Prerequisite: permission of the instructor.

One 2-hour period.

355a. Seminar on Violence (1)

This seminar explores the many manifestations of political violence. Drawing from cases around the world, we examine: 1) a range of theoretical explanations of violence; 2) how governments and societies address systematic violations of human rights of their pasts; 3) organized insurgency and counterinsurgency response; and 4) extremely high levels of violence as an every day social phenomenon. The seminar attempts to address the influences, linkages, and implications of past and present violence for these societies; present and future politics and culture. Case studies come from Latin America, Africa, Southeast Asia, and the United States. Ms. Hite.

Prerequisite: permission of the instructor.

One 2-hour period.

358b. Comparative Political Economy (1)

This course surveys some classic writings in the study of political economy and examines a variety of choices countries have made in different time periods and in different regions of the world, including Europe, North America, Latin America, Asia, the Middle East, and Africa. The primary objective of the course is to explore how politics and economics have interacted in the real world. By the end of the course students should also have gained familiarity with some analytical tools in the field of political economy. Mr. Su.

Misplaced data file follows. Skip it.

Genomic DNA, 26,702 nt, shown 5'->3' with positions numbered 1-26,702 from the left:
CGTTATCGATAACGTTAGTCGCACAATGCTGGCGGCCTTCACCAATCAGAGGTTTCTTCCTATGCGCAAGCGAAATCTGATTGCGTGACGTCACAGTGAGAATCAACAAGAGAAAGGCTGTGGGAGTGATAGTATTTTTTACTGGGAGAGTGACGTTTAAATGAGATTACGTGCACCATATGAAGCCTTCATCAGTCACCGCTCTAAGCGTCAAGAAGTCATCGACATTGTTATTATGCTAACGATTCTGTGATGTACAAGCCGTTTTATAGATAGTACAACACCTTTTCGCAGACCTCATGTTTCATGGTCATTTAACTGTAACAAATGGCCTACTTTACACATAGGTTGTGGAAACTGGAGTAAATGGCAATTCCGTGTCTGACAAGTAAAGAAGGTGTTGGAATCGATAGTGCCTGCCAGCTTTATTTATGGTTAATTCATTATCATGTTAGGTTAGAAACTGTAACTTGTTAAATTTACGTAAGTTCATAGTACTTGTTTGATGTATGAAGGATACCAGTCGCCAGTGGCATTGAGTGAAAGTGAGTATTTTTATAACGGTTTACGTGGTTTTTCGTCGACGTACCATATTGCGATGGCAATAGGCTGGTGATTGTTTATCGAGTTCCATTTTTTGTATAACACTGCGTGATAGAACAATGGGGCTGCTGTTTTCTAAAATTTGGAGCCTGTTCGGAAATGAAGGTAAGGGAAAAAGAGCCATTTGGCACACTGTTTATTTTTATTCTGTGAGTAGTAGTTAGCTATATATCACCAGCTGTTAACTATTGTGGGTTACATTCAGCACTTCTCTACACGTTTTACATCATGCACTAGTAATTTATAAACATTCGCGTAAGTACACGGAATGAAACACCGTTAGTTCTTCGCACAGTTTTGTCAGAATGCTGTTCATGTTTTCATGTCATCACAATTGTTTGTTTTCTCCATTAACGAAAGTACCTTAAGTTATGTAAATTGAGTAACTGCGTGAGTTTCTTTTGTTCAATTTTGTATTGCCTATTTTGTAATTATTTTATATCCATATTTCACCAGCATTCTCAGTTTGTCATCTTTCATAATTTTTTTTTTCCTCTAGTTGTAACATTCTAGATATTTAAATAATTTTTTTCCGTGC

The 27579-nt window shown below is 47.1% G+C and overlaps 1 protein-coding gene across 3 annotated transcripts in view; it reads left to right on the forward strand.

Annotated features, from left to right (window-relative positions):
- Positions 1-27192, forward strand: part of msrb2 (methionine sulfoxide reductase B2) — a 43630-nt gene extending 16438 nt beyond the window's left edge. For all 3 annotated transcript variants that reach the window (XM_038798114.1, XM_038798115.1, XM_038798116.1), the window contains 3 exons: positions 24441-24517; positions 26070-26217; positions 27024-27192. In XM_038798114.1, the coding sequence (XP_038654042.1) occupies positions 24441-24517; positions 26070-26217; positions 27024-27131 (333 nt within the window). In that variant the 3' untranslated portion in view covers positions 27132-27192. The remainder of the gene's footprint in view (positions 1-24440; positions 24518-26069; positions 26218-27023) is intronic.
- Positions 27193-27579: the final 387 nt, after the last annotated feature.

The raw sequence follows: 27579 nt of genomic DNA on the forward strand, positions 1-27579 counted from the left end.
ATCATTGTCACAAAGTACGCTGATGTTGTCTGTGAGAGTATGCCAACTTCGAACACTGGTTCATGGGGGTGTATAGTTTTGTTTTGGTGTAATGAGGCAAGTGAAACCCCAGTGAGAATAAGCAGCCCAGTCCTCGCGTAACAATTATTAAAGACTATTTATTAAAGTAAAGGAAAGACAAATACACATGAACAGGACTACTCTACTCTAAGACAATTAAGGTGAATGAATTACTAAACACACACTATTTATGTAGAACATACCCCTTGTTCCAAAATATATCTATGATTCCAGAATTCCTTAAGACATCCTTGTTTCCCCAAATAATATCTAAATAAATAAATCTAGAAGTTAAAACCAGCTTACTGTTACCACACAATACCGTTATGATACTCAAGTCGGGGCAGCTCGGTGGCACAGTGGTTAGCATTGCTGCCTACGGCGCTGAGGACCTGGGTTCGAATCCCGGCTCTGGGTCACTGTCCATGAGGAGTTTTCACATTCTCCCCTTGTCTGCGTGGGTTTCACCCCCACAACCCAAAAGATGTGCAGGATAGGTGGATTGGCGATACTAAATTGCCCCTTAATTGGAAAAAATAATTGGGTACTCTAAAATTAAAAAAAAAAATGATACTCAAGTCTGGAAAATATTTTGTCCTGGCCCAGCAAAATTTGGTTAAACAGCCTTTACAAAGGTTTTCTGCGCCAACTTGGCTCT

Prerequisite: permission of the instructor.

One 2-hour period.

D. International Politics Seminars

360a. The Ethics of War and Peace (1)

This course considers the moral rights and obligations of states, political and military leaders, soldiers, and ordinary citizens with respect to war and peace. Taking just war theory as our point of departure, we concentrate on three major questions: (1) When, if ever, is the use of military force permissible? (2) How may military force be used? (3) Who is responsible for ensuring that force is used only at a permissible time and in a permissible manner? Students are encouraged to develop positions on these matters and to apply them to recent and contemporary cases involving the use or potential use of force.

Prerequisite: permission of the instructor.

One 2-hour period.

Not offered in 2013/14.

362a. Seminar in International Politics: Migration and Citizenship (1)